The Shuswap Lake Spring Flood Research Project was started early 1999 with the goal to create a computer based local flood forecast system for the Shuswap Lake watershed.
At this point I like to express my special thanks to
- Environment Canada
- BC Hydro (Revelstoke)
- District of Salmon Arm
- City of Enderby
- CKXR Radio (Salmon Arm)
- Beachcomber Resort (Sicamous)
- Emergency Coordinator (Columbia Shuswap Regional District)
- Ministry of Forests (Salmon Arm Office)
- BC Ministry of Fisheries (Victoria)
- BC Ministry for Environment (Victoria)
for their excellent (and still ongoing) cooperation and assistance.
The following runoff report is based on flow data and level readings from the Shuswap Lake and its major streams. Own lake level readings on Mara Lake were used to draw the first predictions during the runoff. Those measurements were taken at 9:00AM and 8:00PM with a much higher precision than the gauge readings to separate lake level changes during day and night.
Gauge readings for the streams are usually automatically taken every 15 minutes as water levels and converted into water flow data. Those 192 data per day then disappear into Environment Canada's database after calculating the daily mean values. As frustrating and disappointing as it was I only had access to those daily mean data without to buy direct access to the gauges. A few $1000 per month seemed to be far beyond of what I was willing to spend given by the non-profit character of this research. I better don't voice my opinion any further in this respect to avoid the risk of getting even less in the future. As hard as it is....!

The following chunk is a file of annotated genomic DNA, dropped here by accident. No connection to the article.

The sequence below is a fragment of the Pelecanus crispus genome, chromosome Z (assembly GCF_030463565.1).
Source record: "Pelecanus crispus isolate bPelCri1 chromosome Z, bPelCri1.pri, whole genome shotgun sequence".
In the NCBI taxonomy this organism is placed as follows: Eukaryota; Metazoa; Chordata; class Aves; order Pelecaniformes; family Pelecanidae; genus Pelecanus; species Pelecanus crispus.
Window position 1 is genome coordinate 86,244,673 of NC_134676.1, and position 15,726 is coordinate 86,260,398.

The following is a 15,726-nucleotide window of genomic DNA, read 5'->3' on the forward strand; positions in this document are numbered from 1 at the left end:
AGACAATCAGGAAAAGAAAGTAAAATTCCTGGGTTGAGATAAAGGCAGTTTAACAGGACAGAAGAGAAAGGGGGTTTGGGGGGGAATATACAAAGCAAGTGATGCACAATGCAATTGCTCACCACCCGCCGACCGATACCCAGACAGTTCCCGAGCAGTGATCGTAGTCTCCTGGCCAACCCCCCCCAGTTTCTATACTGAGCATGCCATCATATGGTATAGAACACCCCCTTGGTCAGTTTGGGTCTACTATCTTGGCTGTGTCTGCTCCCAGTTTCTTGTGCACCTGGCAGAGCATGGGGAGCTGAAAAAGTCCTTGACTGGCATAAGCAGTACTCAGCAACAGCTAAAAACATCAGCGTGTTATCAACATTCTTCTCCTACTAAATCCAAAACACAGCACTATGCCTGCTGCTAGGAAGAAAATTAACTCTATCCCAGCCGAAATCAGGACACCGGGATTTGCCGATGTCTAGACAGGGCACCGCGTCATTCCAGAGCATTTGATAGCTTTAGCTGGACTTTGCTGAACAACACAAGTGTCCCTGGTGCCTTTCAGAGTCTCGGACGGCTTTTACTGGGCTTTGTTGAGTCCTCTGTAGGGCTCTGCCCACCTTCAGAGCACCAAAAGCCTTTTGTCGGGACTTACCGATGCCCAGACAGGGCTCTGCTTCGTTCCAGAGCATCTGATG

Limited data access translates into limiting the possibilities of this research. For the last 6 month I was continuously scaling down my research which clearly reflects in this report. In fact, this report is by far the most miserable piece of work I have ever done. Therefore I will not continue with this research. Maybe in the future I will start again - if government policies are going to change.
This runoff report analyses the snow water flow in relation to weather conditions. Insufficient data does not allow conclusions about the snow melt progress in different altitudes, detailed runoff timetables, inclusion of topographic properties, and so on. It also doesn't allow any links of water levels to previous flood occurrences, what really troubles me the most because it was never done for the Shuswap Lake region. The existing flood plain maps are simply based on topographic altitudes in steps of 20-m height differences, not including actual flood events and precise spill points. For the Shuswap Lake itself not even that is existent. And because flood events are not catalogued for this purpose, nobody can provide that information yet. So much to the value of flood warnings! I contacted the BC Premier as well as the BC Minister for Environment, Lands and Parks, in this respect, but was told that there are no resources available for this task. And because the existing flood reports are treated like a top-secret department treasure nobody can have a look at it. Maybe a real disaster in the future will bring some changes here.